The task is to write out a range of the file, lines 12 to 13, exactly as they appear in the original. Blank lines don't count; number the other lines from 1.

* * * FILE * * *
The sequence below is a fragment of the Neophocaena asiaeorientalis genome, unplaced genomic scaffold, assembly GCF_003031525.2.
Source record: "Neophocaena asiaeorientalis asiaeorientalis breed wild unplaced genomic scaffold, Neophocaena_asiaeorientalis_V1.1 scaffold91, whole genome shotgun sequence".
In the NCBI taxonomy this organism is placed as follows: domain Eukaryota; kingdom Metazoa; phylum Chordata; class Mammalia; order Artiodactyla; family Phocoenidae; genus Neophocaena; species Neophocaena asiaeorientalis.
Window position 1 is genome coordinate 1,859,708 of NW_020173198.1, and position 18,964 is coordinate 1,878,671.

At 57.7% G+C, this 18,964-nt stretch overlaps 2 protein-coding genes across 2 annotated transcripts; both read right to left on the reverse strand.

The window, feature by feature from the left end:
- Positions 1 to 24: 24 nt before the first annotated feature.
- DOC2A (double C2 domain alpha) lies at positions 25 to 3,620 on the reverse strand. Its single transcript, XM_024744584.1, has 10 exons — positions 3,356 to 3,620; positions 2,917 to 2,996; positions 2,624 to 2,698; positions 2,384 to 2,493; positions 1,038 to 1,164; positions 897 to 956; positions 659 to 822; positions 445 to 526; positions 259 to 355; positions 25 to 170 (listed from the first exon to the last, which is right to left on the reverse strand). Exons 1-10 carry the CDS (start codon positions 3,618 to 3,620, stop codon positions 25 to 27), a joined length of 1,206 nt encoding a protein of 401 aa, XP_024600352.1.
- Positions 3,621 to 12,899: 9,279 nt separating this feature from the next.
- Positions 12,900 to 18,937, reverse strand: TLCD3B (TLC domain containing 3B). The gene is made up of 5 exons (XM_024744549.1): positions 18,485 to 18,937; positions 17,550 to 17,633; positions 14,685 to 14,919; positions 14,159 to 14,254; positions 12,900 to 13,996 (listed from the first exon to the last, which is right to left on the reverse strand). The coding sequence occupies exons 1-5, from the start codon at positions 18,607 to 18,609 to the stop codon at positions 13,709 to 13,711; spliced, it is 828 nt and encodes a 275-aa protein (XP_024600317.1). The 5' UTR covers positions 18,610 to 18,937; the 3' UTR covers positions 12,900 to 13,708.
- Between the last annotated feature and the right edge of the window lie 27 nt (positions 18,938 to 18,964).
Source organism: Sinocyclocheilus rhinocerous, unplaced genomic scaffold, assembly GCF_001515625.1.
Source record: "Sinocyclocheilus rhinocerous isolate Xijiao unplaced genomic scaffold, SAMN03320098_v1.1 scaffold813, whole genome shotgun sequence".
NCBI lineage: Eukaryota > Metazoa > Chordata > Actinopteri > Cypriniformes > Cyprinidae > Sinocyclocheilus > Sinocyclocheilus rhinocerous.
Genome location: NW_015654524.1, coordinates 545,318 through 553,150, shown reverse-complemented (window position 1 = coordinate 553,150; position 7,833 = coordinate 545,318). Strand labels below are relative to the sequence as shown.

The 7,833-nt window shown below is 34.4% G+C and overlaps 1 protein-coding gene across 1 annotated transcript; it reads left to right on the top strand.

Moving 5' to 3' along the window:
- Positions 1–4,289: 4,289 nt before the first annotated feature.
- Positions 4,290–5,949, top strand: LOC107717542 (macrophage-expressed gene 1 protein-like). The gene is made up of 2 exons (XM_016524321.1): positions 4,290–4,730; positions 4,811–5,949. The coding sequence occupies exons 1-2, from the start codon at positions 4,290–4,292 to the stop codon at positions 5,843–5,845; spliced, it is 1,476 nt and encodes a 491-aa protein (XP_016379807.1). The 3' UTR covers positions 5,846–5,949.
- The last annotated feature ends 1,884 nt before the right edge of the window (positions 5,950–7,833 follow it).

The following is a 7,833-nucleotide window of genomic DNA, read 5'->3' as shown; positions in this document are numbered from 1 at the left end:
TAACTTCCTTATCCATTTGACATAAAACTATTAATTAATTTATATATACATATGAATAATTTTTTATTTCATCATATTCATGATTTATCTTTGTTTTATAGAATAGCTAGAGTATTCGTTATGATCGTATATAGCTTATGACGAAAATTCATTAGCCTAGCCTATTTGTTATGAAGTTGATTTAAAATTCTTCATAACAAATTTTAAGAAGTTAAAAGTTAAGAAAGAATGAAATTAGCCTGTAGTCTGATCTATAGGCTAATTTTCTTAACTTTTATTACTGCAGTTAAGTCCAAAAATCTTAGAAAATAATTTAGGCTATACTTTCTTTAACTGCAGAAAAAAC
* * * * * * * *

Source organism: Sinocyclocheilus rhinocerous, unplaced genomic scaffold, assembly GCF_001515625.1.
Source record: "Sinocyclocheilus rhinocerous isolate Xijiao unplaced genomic scaffold, SAMN03320098_v1.1 scaffold813, whole genome shotgun sequence".